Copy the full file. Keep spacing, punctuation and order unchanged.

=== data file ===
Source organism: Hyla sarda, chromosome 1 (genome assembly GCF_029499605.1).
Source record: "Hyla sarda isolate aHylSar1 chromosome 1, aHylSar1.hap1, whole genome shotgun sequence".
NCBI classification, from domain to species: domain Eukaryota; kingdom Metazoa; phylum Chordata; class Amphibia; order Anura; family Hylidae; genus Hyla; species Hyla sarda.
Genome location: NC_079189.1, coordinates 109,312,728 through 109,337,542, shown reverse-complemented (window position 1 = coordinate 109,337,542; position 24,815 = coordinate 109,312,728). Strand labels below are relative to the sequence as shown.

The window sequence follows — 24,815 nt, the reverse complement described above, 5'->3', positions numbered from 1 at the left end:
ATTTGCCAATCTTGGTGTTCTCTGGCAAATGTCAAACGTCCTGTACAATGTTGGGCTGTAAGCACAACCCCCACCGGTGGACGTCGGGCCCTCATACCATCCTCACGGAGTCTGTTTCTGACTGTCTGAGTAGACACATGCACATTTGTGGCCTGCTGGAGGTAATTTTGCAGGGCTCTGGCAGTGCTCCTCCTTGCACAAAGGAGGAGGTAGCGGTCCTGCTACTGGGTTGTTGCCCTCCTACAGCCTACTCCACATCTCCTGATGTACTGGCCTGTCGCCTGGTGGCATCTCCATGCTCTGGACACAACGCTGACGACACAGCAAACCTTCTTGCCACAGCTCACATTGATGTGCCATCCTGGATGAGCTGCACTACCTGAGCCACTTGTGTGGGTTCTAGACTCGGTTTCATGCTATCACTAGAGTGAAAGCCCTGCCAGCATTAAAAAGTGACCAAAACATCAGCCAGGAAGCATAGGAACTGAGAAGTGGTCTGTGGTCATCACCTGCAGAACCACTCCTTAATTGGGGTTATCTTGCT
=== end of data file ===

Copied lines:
Source organism: Hyla sarda, chromosome 1 (genome assembly GCF_029499605.1).
Source record: "Hyla sarda isolate aHylSar1 chromosome 1, aHylSar1.hap1, whole genome shotgun sequence".
NCBI classification, from domain to species: domain Eukaryota; kingdom Metazoa; phylum Chordata; class Amphibia; order Anura; family Hylidae; genus Hyla; species Hyla sarda.
Genome location: NC_079189.1, coordinates 109,312,728 through 109,337,542, shown reverse-complemented (window position 1 = coordinate 109,337,542; position 24,815 = coordinate 109,312,728). Strand labels below are relative to the sequence as shown.

The window sequence follows — 24,815 nt, the reverse complement described above, 5'->3', positions numbered from 1 at the left end:
ATTTGCCAATCTTGGTGTTCTCTGGCAAATGTCAAACGTCCTGTACAATGTTGGGCTGTAAGCACAACCCCCACCGGTGGACGTCGGGCCCTCATACCATCCTCACGGAGTCTGTTTCTGACTGTCTGAGTAGACACATGCACATTTGTGGCCTGCTGGAGGTAATTTTGCAGGGCTCTGGCAGTGCTCCTCCTTGCACAAAGGAGGAGGTAGCGGTCCTGCTACTGGGTTGTTGCCCTCCTACAGCCTACTCCACATCTCCTGATGTACTGGCCTGTCGCCTGGTGGCATCTCCATGCTCTGGACACAACGCTGACGACACAGCAAACCTTCTTGCCACAGCTCACATTGATGTGCCATCCTGGATGAGCTGCACTACCTGAGCCACTTGTGTGGGTTCTAGACTCGGTTTCATGCTATCACTAGAGTGAAAGCCCTGCCAGCATTAAAAAGTGACCAAAACATCAGCCAGGAAGCATAGGAACTGAGAAGTGGTCTGTGGTCATCACCTGCAGAACCACTCCTTAATTGGGGTTATCTTGCT